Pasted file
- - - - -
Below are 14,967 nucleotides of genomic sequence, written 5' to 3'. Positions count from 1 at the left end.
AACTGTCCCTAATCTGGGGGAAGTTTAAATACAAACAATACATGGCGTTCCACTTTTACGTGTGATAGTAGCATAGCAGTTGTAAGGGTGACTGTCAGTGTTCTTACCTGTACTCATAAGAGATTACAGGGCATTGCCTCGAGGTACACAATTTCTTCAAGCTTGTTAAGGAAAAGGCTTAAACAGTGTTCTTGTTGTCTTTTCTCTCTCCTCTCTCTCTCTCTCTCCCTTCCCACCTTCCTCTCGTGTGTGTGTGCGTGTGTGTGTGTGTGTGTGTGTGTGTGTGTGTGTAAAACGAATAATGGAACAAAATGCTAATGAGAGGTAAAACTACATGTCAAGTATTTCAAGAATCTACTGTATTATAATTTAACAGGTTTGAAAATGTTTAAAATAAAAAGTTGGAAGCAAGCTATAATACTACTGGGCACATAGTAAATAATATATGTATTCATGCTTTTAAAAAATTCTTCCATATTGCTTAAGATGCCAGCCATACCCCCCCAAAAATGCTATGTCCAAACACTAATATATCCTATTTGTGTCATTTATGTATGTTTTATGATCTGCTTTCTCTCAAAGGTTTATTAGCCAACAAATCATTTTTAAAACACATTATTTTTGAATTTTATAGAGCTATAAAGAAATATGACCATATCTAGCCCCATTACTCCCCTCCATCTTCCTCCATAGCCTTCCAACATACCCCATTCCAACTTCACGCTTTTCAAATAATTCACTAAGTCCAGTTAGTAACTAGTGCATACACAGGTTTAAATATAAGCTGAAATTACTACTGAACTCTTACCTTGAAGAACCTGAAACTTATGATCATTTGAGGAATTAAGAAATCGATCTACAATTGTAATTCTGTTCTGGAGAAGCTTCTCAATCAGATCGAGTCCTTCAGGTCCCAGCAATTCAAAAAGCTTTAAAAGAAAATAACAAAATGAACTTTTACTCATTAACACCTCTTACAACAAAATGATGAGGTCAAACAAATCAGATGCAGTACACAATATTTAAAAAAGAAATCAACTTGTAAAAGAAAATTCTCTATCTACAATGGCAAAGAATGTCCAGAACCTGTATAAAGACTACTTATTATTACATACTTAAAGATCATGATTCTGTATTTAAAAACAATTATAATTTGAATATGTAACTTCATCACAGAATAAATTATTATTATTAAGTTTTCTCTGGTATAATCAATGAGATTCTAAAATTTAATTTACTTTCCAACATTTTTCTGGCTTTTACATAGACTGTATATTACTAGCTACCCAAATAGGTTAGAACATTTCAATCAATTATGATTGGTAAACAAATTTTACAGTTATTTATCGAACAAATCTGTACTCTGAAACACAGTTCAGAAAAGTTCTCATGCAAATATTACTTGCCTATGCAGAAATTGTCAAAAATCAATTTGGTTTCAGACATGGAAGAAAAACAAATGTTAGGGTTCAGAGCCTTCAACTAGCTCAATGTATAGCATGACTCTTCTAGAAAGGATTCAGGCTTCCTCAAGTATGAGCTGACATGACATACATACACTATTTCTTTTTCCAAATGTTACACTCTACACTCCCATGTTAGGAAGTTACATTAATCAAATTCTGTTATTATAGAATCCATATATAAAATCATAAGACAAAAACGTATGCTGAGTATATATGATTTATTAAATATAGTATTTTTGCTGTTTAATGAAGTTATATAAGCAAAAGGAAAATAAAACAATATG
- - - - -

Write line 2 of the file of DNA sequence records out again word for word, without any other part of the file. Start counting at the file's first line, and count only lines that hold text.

AACTGTCCCTAATCTGGGGGAAGTTTAAATACAAACAATACATGGCGTTCCACTTTTACGTGTGATAGTAGCATAGCAGTTGTAAGGGTGACTGTCAGTGTTCTTACCTGTACTCATAAGAGATTACAGGGCATTGCCTCGAGGTACACAATTTCTTCAAGCTTGTTAAGGAAAAGGCTTAAACAGTGTTCTTGTTGTCTTTTCTCTCTCCTCTCTCTCTCTCTCTCCCTTCCCACCTTCCTCTCGTGTGTGTGTGCGTGTGTGTGTGTGTGTGTGTGTGTGTGTGTGTGTAAAACGAATAATGGAACAAAATGCTAATGAGAGGTAAAACTACATGTCAAGTATTTCAAGAATCTACTGTATTATAATTTAACAGGTTTGAAAATGTTTAAAATAAAAAGTTGGAAGCAAGCTATAATACTACTGGGCACATAGTAAATAATATATGTATTCATGCTTTTAAAAAATTCTTCCATATTGCTTAAGATGCCAGCCATACCCCCCCAAAAATGCTATGTCCAAACACTAATATATCCTATTTGTGTCATTTATGTATGTTTTATGATCTGCTTTCTCTCAAAGGTTTATTAGCCAACAAATCATTTTTAAAACACATTATTTTTGAATTTTATAGAGCTATAAAGAAATATGACCATATCTAGCCCCATTACTCCCCTCCATCTTCCTCCATAGCCTTCCAACATACCCCATTCCAACTTCACGCTTTTCAAATAATTCACTAAGTCCAGTTAGTAACTAGTGCATACACAGGTTTAAATATAAGCTGAAATTACTACTGAACTCTTACCTTGAAGAACCTGAAACTTATGATCATTTGAGGAATTAAGAAATCGATCTACAATTGTAATTCTGTTCTGGAGAAGCTTCTCAATCAGATCGAGTCCTTCAGGTCCCAGCAATTCAAAAAGCTTTAAAAGAAAATAACAAAATGAACTTTTACTCATTAACACCTCTTACAACAAAATGATGAGGTCAAACAAATCAGATGCAGTACACAATATTTAAAAAAGAAATCAACTTGTAAAAGAAAATTCTCTATCTACAATGGCAAAGAATGTCCAGAACCTGTATAAAGACTACTTATTATTACATACTTAAAGATCATGATTCTGTATTTAAAAACAATTATAATTTGAATATGTAACTTCATCACAGAATAAATTATTATTATTAAGTTTTCTCTGGTATAATCAATGAGATTCTAAAATTTAATTTACTTTCCAACATTTTTCTGGCTTTTACATAGACTGTATATTACTAGCTACCCAAATAGGTTAGAACATTTCAATCAATTATGATTGGTAAACAAATTTTACAGTTATTTATCGAACAAATCTGTACTCTGAAACACAGTTCAGAAAAGTTCTCATGCAAATATTACTTGCCTATGCAGAAATTGTCAAAAATCAATTTGGTTTCAGACATGGAAGAAAAACAAATGTTAGGGTTCAGAGCCTTCAACTAGCTCAATGTATAGCATGACTCTTCTAGAAAGGATTCAGGCTTCCTCAAGTATGAGCTGACATGACATACATACACTATTTCTTTTTCCAAATGTTACACTCTACACTCCCATGTTAGGAAGTTACATTAATCAAATTCTGTTATTATAGAATCCATATATAAAATCATAAGACAAAAACGTATGCTGAGTATATATGATTTATTAAATATAGTATTTTTGCTGTTTAATGAAGTTATATAAGCAAAAGGAAAATAAAACAATATG